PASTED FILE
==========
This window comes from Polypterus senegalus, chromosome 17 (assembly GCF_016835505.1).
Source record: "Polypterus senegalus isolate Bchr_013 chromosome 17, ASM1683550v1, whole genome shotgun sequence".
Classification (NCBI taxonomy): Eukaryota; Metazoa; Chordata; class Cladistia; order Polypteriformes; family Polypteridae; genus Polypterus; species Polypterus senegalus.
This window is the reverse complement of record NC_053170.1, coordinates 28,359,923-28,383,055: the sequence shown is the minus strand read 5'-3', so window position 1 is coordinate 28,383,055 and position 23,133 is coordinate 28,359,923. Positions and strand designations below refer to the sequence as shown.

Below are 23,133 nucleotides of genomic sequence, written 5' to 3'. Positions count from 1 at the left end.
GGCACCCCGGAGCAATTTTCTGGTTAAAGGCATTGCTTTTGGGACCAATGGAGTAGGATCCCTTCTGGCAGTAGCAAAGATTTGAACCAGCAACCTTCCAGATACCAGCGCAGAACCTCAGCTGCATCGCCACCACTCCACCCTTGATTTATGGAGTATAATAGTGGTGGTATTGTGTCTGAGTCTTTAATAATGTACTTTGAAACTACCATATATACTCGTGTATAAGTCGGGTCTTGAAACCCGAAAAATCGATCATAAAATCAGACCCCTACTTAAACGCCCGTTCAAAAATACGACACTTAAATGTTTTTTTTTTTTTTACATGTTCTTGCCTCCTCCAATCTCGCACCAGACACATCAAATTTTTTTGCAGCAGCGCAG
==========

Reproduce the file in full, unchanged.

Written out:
This window comes from Polypterus senegalus, chromosome 17 (assembly GCF_016835505.1).
Source record: "Polypterus senegalus isolate Bchr_013 chromosome 17, ASM1683550v1, whole genome shotgun sequence".
Classification (NCBI taxonomy): Eukaryota; Metazoa; Chordata; class Cladistia; order Polypteriformes; family Polypteridae; genus Polypterus; species Polypterus senegalus.
This window is the reverse complement of record NC_053170.1, coordinates 28,359,923-28,383,055: the sequence shown is the minus strand read 5'-3', so window position 1 is coordinate 28,383,055 and position 23,133 is coordinate 28,359,923. Positions and strand designations below refer to the sequence as shown.

Below are 23,133 nucleotides of genomic sequence, written 5' to 3'. Positions count from 1 at the left end.
GGCACCCCGGAGCAATTTTCTGGTTAAAGGCATTGCTTTTGGGACCAATGGAGTAGGATCCCTTCTGGCAGTAGCAAAGATTTGAACCAGCAACCTTCCAGATACCAGCGCAGAACCTCAGCTGCATCGCCACCACTCCACCCTTGATTTATGGAGTATAATAGTGGTGGTATTGTGTCTGAGTCTTTAATAATGTACTTTGAAACTACCATATATACTCGTGTATAAGTCGGGTCTTGAAACCCGAAAAATCGATCATAAAATCAGACCCCTACTTAAACGCCCGTTCAAAAATACGACACTTAAATGTTTTTTTTTTTTTTACATGTTCTTGCCTCCTCCAATCTCGCACCAGACACATCAAATTTTTTTGCAGCAGCGCAG